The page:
Next week, my grade-10 team and I are going to pitch our unified grading approach to administrators and counselors. We are not seeking their permission. We are seeking to raise their awareness. We anticipate that over the course of the year they may have to field questions from parents, so we want them to be informed when that happens. But we also want them to be cognizant of the fact that there are teachers in the building who are innovating their practice to better meet the learning needs of kids. And so, when the perennial problems present themselves (Why are so many kids failing?), they have the opportunity to consider, if not point to, alternative approaches to age-old issues.
In education we have an affinity for the status quo. We cling to it. Desperately. But I believe that we embrace its comfort, not its wisdom. Change is messy. Change is work. Change is scary. So we avoid it, we stick to smooth sidewalks and see-the-bottom pools with shallow ends. To that end, we rarely point to problems of practice when it comes to understanding and addressing issues like too many F’s. Year after year, time after time, this problem persists, and year after year, time after time, we cast up the same excuses, all of which point fingers everywhere and anywhere but where the problem likely exists: traditional, it-has-to-be-done-this-way-because-it-has-always-been-done-this-way grading practices, practices that frequently perpetuate failing.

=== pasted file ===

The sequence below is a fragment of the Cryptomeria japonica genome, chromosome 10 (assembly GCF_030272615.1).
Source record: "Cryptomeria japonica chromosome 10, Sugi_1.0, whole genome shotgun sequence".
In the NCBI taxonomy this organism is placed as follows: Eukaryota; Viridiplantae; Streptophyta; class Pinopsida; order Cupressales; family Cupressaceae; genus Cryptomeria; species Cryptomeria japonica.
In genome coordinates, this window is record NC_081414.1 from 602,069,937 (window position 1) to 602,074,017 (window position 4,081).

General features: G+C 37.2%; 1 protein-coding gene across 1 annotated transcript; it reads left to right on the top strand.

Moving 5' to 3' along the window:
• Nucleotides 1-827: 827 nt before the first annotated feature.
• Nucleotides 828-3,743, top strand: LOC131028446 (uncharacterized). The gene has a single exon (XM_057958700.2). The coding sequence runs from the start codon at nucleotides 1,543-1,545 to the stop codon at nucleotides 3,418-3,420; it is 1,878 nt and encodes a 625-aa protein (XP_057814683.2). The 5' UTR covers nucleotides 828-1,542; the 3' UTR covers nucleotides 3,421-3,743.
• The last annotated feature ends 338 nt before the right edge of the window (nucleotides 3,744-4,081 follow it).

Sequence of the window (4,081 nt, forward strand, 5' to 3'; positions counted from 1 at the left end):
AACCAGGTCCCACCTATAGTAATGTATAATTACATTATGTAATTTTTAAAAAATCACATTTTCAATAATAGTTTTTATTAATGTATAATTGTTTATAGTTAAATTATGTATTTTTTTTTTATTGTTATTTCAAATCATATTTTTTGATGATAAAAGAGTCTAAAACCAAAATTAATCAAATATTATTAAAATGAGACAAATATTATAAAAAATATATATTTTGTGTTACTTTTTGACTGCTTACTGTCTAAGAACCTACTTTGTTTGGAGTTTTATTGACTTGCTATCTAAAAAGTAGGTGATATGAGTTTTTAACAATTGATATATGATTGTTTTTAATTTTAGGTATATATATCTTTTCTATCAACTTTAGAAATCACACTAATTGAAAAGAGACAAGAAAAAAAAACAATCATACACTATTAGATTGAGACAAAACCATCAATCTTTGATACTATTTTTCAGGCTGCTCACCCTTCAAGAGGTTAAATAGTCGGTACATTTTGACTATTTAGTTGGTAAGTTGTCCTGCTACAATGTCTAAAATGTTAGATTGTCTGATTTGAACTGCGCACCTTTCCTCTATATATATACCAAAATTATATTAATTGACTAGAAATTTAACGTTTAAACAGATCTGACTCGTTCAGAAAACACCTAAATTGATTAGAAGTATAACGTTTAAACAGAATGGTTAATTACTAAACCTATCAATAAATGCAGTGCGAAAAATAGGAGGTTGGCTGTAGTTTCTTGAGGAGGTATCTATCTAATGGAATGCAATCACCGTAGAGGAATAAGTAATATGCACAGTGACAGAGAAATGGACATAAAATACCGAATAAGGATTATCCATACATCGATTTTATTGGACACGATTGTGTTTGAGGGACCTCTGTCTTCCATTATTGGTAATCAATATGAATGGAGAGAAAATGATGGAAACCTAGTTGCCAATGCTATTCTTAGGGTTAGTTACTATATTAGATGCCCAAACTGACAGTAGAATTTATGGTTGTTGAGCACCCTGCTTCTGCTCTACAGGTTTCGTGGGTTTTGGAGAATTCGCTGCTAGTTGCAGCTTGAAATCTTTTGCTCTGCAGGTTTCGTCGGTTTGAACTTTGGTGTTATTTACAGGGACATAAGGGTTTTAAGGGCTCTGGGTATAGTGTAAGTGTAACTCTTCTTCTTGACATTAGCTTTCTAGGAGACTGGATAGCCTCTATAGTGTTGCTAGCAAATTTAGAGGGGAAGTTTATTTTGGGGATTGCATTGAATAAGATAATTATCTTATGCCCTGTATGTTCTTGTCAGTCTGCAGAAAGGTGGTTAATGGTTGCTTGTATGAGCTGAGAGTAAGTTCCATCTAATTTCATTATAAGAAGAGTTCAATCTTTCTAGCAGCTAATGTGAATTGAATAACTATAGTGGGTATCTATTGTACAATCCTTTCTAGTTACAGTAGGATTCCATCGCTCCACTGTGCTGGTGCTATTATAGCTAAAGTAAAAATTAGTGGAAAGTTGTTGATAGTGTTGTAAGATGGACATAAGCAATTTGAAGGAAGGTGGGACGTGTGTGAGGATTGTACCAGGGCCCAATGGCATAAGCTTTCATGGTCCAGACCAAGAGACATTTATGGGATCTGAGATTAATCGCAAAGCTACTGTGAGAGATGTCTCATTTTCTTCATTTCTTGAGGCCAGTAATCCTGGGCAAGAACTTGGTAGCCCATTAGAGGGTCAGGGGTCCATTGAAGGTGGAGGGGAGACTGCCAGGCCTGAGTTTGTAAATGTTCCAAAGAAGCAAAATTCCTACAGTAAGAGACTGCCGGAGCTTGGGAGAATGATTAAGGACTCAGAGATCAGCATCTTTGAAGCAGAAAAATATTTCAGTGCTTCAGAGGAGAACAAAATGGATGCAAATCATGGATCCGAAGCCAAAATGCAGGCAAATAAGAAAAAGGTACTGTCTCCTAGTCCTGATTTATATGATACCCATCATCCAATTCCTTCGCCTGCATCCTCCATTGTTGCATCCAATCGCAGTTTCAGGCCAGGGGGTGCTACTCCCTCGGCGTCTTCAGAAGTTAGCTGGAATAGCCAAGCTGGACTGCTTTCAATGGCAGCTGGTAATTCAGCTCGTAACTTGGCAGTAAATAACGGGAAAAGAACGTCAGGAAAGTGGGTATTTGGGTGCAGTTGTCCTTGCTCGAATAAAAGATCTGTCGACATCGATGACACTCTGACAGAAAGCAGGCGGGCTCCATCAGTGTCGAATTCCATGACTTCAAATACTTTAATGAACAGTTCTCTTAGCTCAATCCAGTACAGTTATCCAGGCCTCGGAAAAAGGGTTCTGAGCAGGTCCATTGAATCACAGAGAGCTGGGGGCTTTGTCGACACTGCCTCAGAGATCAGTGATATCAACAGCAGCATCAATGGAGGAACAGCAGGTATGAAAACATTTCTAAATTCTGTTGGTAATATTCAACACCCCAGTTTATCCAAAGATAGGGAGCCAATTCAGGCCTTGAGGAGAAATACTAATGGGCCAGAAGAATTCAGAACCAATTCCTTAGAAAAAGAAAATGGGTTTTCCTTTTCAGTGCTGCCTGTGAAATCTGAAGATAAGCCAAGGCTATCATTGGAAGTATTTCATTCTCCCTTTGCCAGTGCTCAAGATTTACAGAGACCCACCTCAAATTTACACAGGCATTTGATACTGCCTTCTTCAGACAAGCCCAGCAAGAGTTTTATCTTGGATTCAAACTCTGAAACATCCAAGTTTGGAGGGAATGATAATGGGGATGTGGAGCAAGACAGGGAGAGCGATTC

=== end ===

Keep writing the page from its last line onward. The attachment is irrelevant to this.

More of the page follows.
This has to change, and it can, but it requires approaching learning differently; it requires the willingness to step off the pave, to wade into the deep. It requires courage. I am pleased and proud that I have found two young ladies who are willing to go on a walkabout with me next year, braving new horizons and vast frontiers. No sidewalks. No shallow pools.
Happy Tuesday, all.